On Thursday, May 19, 2011, the West Virginia Air Quality Board granted a directed verdict to Appalachia Midstream Services, LLC, a subsidiary of Chesapeake Energy, dismissing an appeal challenging its Clean Air Act permits for its development in northern West Virginia. The verdict sends a positive signal to the oil and gas industry in the United States.
The Group Against Smog and Pollution (GASP), a Pittsburgh-based environmental organization, attempted to argue that Chesapeake Energy should have obtained a major source New Source Review (NSR) permit before it started development in the Marcellus region of West Virginia, arguing that Chesapeake should have treated its two compressor stations and the wells that feed gas to the compressor stations as one industrial source. If GASP had been successful, aggregating all of the individual sources may have triggered the permitting thresholds for NSR permits that commonly thwart or delay industrial development in the United States. The West Virginia Air Quality Board found that the oil and gas field at issue did not fit the common sense notion of the plant and upheld the permitting decision made by the West Virginia Department of Environmental Protection (DEP) to not aggregate the different emission sources.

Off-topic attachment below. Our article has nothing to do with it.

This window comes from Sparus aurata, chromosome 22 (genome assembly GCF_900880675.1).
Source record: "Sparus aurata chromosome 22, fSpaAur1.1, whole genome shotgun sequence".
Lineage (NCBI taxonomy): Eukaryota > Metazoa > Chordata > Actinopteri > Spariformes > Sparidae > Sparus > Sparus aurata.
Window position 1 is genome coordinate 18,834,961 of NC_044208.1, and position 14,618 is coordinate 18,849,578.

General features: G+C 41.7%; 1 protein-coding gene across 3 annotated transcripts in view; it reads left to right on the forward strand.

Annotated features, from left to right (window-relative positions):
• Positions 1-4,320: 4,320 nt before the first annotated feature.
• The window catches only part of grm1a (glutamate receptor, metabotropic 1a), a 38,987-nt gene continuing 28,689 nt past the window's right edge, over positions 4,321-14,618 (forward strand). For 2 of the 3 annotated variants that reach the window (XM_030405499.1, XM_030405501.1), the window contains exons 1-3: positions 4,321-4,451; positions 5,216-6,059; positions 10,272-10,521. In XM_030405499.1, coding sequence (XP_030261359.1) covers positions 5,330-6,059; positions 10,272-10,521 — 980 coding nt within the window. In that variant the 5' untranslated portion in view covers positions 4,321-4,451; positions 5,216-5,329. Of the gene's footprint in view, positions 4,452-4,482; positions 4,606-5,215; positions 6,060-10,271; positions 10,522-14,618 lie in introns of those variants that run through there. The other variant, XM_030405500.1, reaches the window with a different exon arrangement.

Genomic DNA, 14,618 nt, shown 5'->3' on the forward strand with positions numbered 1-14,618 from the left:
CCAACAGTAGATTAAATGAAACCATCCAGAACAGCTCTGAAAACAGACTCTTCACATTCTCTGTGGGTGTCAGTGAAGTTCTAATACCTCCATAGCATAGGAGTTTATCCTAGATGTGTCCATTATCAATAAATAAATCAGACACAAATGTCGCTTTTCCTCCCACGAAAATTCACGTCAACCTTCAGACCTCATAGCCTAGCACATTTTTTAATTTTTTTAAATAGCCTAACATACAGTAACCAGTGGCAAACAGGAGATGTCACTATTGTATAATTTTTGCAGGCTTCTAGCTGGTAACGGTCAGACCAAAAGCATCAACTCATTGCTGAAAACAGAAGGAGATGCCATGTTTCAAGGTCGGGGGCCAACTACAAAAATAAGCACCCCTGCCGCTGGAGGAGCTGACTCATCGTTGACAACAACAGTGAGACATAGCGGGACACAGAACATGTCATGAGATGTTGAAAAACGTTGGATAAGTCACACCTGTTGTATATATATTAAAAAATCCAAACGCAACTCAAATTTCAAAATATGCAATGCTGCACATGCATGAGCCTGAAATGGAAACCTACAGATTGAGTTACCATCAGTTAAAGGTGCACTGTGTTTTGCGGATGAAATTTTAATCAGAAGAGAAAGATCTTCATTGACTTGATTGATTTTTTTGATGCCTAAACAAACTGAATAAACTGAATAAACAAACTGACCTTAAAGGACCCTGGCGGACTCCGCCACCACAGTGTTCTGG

Aggregation of emitting activities for permitting purposes is only appropriate for activities that...
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